This morning, a box containing propaganda from a group called the Fuerzas Bolivarianas de Liberacion [Bolivarian Liberation Forces] (BLF) Reportan, sending flyers the group had placed in the box scattering. According to the the head of communications for the National Assembly, Oliver Blanco, described the box as “a loud box” [caja sonora], possibly indicating that the artifact was not intended to cause harm, but rather to be loud enough to draw attention to its contents.

The box was full of BLF propaganda flyers titled “Let’s Keep the 23 de Enero Going”, a reference to the revolution of January 23, 1958 which saw dictator Marco Perez Jimenez removed from office. Part of the document states:


Today, mobile brigades from the Fuerzas Bolivarianas de Liberacion, successfully executed operation “Let’s Keep the 23 de Enero Going”, an operation that consists of the detonation of artifacts for propaganda purposes in the vicinity of the National Assembly…


We must give up our illusions and prepare for confrontation. There is no peaceful solution to this crisis, and they know it. Each possibly scenario ends with a genocide of the people; this is something we must denounce, avoid and confront.

At the moment, is not clear exactly what the BLF what its goals are, or how serious a threat – if any – it poses to the security of the National Assembly and its deputies.

Borges: Gov’t Supporters Seek to Stop Debate

Opposition deputy Julio Borges spoke on the detonation of the BLF propaganda box earlier today, suggesting that pro-government groups were responsible for the event that he considers aims to distract from the debates happening in the National Assembly.

Borges said:

For us, what happened today is without a doubt the act of those who are linked to the government and want to cause a scene, a panic throughout the country, to create a smokescreen to block the important issues [affecting the country].

The National Assembly’s schedule today includes a discussion on medicine shortages and the crisis affecting the country’s healthcare system, as well as the creation of a special committee to review the appointment of Supreme Court judges back in December.

Borges stressed to the media that the National Assembly would not be deterred from carrying out its mandate:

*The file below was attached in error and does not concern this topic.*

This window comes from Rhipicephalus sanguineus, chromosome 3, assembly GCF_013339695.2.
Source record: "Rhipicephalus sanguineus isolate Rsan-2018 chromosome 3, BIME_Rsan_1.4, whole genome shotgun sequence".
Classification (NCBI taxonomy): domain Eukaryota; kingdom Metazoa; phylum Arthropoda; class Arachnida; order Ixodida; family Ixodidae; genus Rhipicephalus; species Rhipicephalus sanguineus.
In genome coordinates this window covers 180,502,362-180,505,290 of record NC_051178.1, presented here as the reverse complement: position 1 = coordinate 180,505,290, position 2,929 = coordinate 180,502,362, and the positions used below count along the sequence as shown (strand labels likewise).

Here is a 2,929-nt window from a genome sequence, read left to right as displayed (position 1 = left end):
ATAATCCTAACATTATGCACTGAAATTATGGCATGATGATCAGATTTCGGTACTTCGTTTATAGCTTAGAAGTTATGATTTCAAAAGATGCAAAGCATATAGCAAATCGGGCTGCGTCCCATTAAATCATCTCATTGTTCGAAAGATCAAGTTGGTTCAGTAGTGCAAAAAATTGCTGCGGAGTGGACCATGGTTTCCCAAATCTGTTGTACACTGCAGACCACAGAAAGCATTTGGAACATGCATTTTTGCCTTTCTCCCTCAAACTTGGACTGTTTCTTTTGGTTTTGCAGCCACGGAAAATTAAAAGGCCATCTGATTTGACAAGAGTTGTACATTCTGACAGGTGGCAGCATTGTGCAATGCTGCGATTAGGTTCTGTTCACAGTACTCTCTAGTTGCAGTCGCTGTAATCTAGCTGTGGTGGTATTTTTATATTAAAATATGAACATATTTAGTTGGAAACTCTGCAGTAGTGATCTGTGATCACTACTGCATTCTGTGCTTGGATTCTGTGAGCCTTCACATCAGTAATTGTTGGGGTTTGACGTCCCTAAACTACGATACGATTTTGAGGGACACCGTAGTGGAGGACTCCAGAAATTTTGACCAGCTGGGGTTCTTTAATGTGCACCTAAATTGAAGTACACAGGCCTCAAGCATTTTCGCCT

We want to tell the government and the people who do these types of things for political reasons that we are going to move forward with all of the reforms and legal projects [we’ve said we would undertake].

Carreño: NA Can’t Remove TSJ Magistrates

PSUV deputy Pedro Carreño told the media today that as much as the opposition-controlled National Assembly may want to, it does not have the power to remove magistrates appointed to the Tribunal Supremo de Justicia (TSJ), the nation’s top court. Carreño made the comments following a day of debate at the National Assembly in which the legislature sought a remedy to the rushed appointment of thirteen TSJ magistrates in December.

Carreño explained:

The Constitution states that there are two causes for which a magistrate could be removed: a “grave cause”, and that is determined by the people, which means that the National Assembly does not have jurisdiction, no power, no constitutional nor legal [means by which to do so]…

Carreño also said that the right wing in Venezuela “is crazy”, and suggested that the legislature’s PSUV contingent would be watching the National Assembly’s every move carefully so that it could denounce any wrongdoings before the TSJ’s Constitutional Chamber.

Allup: Crisis is “Swallowing Maduro”

National Assembly President Henry Ramos Allup said earlier today that Maduro was completely incapable of addressing the country’s problems, and that the fact might eventually lead to his downfall. Allup told Reuters:

With the way this crisis is going, I don’t think he’ll get a chance to [end his term]. The crisis is swallowing him.

For Allup, the fact that Maduro and his cabinet continue to dismiss the causes of the crisis on a vague “economic war” Maduro argues is being waged against the Venezuela by its enemies is enough to suggest that he is not fit the govern the country:

If they insist – as they continue to – to carry on with a model that has failed in every way, the answer is patently obvious: those who continue to insist must leave or we won’t be able to overcome [the crisis].

Allup said that the best avenue for removing Maduro from power would be contingent on the situation in the country at the time the decision is made to do so, and reminded Reuters that the Venezuelan constitution allows for a recall referendum on any sitting president when he reaches the 50% mark in his term, which for Maduro would happen in April.

Questions/Comments? E-mail me: invenezuelablog@gmail.com

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